Autumn 2019 Newsletter
E-IPER students and alumni have been incredibly busy lately conducting field research, publishing remarkable findings, and gaining exciting exposure for their work. We hope you have a restful winter break and we look forward to another rewarding year!   
In this issue:
News Features NewsFeatures

Director's Welcome  
Dear E-IPER community,
We know that it's that time of year - the rush between Thanksgiving and Winter Break, when people are cramming for finals, squeezing in last-minute meetings, or perhaps already on the road for winter travels. I find that this time of year provides an excellent opportunity to take stock of where we've been and what we've done over the past year, which always brings an overwhelming sense of gratitude for the enormous community contributions to those efforts over the past 365 days.   
Certainly, for E-IPER, this has been a busy, eventful year. Just a few of the many events that have been on my mind - in the past couple of months in particular - include:
  • Welcoming, as well as sending off, a bumper-crop of Joint Master's students: Our Capstone Symposium in early December showcased the hard work and talents of 11 graduating MS students, with topics ranging from sustainable beef to socially responsible investing to self-sustaining composting systems. The quality, rigor, and depth of Capstone projects, coupled with the overall motivation and passion of our Joint MS students, continue to provide much-needed inspiration. These students are clearly making a difference in the short and long term. Next quarter, we have a second-round of joint MS students in our Capstone course, which I'll co-teach with lecturer Nik Sawe, an E-IPER alumnus. If you'd like to join us for the Winter Capstone Symposium, (Thursday, March 12th in Y2E2 299), you, too, could be equally inspired!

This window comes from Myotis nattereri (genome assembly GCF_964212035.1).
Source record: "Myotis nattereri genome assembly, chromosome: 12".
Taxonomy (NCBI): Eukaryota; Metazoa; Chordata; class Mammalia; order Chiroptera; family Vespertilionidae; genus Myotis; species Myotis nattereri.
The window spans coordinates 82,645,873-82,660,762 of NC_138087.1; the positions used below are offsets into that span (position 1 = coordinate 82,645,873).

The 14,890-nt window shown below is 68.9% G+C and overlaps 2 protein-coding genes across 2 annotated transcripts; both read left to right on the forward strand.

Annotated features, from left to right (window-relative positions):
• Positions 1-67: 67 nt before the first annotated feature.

• Launching a strategic discussion process for the Joint MS program. This aspect of E-IPER program has been underway for 12 years, with great - and growing - success. We now have the opportunity to reflect on accomplishments to date and consider future directions. Leveraging a dedicated group of supporters-faculty, alumni, students, and staff-we're facilitating a series of three design-thinking working sessions. At the kick-off session in November, the energy and enthusiasm were phenomenal, with many exciting ideas and perspectives already emerging. We can hardly wait for our next gathering in February.
  • Trying out new avenues for connecting and building our community. Thanks to E-IPER ExCom member Prof. Buzz Thompson, we have a new JD/MS dinner-and-discussion group that met this fall and will meet each quarter at his home. We've also been hosting small-group student/faculty-member lunches at the Faculty Club to encourage casual conversation on a range of topics, from career planning to mentorship to the definition of interdisciplinarity, and more. We held grant-development workshops this past year, and we have research-related workshops on deck. Be on the lookout for more such opportunities-and please approach us with suggestions, too! Faculty affiliates contributed a number of great ideas during the year-end half-day retreat in June; we're eager for additional perspectives as well as building and maintaining a thriving community is one of our top priorities.